SOFHT services

By Rick Pendrous

- Last updated on GMT

Related tags: Food safety, Hygiene, Food

Watkinson wants SOFHT to improve the services it offers technical managers
Watkinson wants SOFHT to improve the services it offers technical managers
The new chair of the Society of Food Hygiene and Technology (SOFHT) shares her plans with Rick Pendrous

Given the antagonism that often exists between retailers and their food manufacturing suppliers, it is refreshing to attend events organised by the Society of Food Hygiene and Technology (SOFHT) where individuals from both freely associate with a common agenda to improve food safety along the supply chain.

SOFHT's membership currently comprising 398 members (including 17 supporting company members), of which 190 represent themselves rather than companies covers retailers, manufacturers and service providers.

"It doesn't matter whether you are from Tesco, Sainsbury, Marks & Spencer, or you are a pest control company, you are all talking the same language,"​ says Catherine Watkinson, SOFHT's new chair the first woman to be appointed to the position.

Watkinson, who is senior technical manager at Lyons Seafood at Warminster in Wiltshire, officially took over in June 2012, but she has effectively been doing the job since January when former chair Simon Houghton-Dodd of Tate & Lyle stepped down.

She is under no illusions about the huge task facing her over the two years of her tenure as SOFHT chair especially given the current tough economic climate in which every penny people spend has to be justified. But with 17 years' experience in the food industry behind her all spent at Lyons Seafood after completing a degree in Food Science Technology at the University Of Wales Institute Of Cardiff she is in no doubt about the need for SOFHT to engage more with technical managers within food companies.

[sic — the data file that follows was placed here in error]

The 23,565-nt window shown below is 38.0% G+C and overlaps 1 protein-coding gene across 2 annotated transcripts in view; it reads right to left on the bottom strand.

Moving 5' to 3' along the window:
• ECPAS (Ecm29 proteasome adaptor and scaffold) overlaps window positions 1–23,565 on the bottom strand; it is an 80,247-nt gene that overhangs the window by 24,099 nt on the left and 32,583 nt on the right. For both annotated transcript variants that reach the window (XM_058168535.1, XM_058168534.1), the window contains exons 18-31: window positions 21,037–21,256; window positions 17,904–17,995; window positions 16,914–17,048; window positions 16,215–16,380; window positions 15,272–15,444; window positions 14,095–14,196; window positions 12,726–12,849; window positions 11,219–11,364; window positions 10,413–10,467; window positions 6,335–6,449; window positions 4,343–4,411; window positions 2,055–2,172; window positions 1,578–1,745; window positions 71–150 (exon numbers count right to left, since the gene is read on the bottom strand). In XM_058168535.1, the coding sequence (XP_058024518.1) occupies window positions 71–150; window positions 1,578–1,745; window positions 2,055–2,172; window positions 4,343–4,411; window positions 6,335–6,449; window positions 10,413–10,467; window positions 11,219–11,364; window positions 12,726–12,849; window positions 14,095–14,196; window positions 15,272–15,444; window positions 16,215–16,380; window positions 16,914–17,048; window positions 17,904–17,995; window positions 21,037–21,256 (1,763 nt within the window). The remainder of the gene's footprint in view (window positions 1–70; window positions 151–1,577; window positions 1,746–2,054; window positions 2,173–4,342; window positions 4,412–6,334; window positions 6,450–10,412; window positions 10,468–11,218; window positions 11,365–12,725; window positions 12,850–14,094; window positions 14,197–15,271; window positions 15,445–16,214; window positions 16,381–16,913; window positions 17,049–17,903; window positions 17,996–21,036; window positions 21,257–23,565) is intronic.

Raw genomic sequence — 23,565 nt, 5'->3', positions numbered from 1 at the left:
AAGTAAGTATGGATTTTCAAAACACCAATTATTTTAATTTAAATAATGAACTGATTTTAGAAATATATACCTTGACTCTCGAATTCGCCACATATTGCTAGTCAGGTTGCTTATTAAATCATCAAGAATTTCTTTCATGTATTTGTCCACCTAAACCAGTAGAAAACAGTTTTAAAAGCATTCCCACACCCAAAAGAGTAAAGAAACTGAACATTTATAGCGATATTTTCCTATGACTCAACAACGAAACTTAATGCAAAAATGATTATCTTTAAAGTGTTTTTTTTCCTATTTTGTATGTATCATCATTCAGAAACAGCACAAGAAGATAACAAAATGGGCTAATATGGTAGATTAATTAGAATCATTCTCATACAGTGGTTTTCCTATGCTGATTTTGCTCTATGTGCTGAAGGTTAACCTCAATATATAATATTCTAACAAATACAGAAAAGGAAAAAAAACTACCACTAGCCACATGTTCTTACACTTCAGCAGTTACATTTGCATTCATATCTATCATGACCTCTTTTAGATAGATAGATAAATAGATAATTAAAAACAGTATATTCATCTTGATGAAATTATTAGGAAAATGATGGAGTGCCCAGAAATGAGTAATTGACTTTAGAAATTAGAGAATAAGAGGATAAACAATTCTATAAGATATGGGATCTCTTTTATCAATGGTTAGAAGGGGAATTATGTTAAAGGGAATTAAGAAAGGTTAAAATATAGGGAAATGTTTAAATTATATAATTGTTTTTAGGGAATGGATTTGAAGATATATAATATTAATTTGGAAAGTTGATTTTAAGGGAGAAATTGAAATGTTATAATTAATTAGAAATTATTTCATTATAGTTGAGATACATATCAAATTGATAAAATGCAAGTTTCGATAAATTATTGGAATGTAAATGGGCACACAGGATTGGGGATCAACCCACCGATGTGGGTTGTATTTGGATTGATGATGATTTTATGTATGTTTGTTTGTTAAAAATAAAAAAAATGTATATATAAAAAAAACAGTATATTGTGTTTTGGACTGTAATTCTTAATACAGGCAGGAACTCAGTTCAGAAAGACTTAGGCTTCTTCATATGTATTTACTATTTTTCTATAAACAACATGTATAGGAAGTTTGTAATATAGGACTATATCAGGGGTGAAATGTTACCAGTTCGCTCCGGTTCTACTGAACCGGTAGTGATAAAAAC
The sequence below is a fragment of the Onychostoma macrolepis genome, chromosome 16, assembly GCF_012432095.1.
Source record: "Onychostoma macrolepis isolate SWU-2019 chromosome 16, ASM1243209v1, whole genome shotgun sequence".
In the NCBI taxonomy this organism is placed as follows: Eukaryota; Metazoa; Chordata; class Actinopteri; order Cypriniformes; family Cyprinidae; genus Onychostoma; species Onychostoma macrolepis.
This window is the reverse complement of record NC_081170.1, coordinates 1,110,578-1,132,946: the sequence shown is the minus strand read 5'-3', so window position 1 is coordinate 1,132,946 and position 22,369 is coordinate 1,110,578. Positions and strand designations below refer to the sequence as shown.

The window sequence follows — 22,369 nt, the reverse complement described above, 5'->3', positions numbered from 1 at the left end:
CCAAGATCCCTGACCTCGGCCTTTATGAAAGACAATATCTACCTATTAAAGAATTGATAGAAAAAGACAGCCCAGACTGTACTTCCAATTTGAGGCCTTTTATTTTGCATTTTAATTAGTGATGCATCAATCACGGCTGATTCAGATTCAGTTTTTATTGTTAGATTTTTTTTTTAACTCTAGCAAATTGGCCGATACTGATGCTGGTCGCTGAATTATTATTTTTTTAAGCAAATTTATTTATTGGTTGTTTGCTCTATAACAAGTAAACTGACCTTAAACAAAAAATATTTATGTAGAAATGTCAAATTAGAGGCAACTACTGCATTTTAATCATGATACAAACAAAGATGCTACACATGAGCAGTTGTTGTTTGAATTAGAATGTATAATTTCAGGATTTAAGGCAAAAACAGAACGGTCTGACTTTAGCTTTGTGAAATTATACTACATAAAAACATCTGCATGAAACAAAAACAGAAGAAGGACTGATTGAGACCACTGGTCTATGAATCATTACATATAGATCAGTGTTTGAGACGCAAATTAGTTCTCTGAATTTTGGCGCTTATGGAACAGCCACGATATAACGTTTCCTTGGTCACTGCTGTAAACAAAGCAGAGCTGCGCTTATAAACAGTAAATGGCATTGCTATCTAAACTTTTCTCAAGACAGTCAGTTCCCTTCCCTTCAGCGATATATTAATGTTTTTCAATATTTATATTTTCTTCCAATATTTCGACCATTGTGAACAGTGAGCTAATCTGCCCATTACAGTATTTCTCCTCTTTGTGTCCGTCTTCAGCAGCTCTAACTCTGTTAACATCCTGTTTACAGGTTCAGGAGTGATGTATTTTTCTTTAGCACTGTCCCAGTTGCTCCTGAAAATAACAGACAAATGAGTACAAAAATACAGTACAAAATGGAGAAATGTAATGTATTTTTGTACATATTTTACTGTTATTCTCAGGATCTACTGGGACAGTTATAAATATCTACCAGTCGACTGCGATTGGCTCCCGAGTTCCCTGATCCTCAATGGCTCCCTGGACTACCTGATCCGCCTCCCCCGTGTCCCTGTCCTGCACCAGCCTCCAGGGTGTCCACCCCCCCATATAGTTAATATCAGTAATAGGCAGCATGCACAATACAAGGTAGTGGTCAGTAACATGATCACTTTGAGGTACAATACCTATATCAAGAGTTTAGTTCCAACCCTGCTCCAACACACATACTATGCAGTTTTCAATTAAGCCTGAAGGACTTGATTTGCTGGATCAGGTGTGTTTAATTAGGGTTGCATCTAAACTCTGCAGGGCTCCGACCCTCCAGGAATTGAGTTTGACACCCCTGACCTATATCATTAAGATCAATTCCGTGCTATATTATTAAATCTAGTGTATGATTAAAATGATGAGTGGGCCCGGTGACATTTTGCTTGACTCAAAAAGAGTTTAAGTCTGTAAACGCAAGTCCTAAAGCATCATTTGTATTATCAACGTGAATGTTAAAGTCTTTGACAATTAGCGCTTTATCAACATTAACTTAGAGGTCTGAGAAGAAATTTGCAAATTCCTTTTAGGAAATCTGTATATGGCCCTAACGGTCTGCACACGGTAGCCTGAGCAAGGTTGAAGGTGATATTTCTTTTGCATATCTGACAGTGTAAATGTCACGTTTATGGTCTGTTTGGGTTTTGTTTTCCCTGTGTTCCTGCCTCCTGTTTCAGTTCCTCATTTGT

"We know it is difficult out there, what with the recession. And we want to deliver a service to as many people as we can,"​ says Watkinson.

Her aim is to increase membership to 500 over the next two years, but she recognises SOFHT has to offer its members even better value for money if she is to achieve her goal. Along the way, SOFHT also needs to become a stronger voice for its members amongst regulators and in the corridors of power, she says.

"We have to deliver over and above their expectations,"​ she says. "I would love to hit that 500 mark and where I want that to pick up is the individual membership: the technical managers and the quality managers."

To make it more attractive to this group of individuals, SOFHT plans to create a number of working groups (WG) and technical forums to discuss the sort of issues, such as the impact of the Food Information Regulation, affecting this sector of the industry.

While SOFHT already runs a number of successful briefings, breakfast clubs and training sessions for its members, Watkinson is convinced there are other untapped opportunities to provide networking opportunities, allowing those with similar concerns to come together and thrash out their problems.

"If we have a WG we become quite strong in being able to go back to the enforcement agencies and government and say this​ [regulation] doesn't quite work here and the Society would like to represent these views,"​ she adds.

As part of its forward strategy, SOFHT plans to work more closely with other organisations in the sector, such as the Food Standards Agency (FSA).

While she believes the FSA is "doing a good job"​, she feels it should be working harder to address the rising incidences of campylobacter in the UK on top of the activities its has already undertaken with the poultry supply chain.

"We need to be delivering more and quicker,"​ said Watkinson. "Year after year we see the rising levels of campylobacter poisoning and somewhere someone is not nailing it."

She adds: "We need to get closer to the FSA as a society and then we can find out what they are really up to and [help them] so that they can deliver more."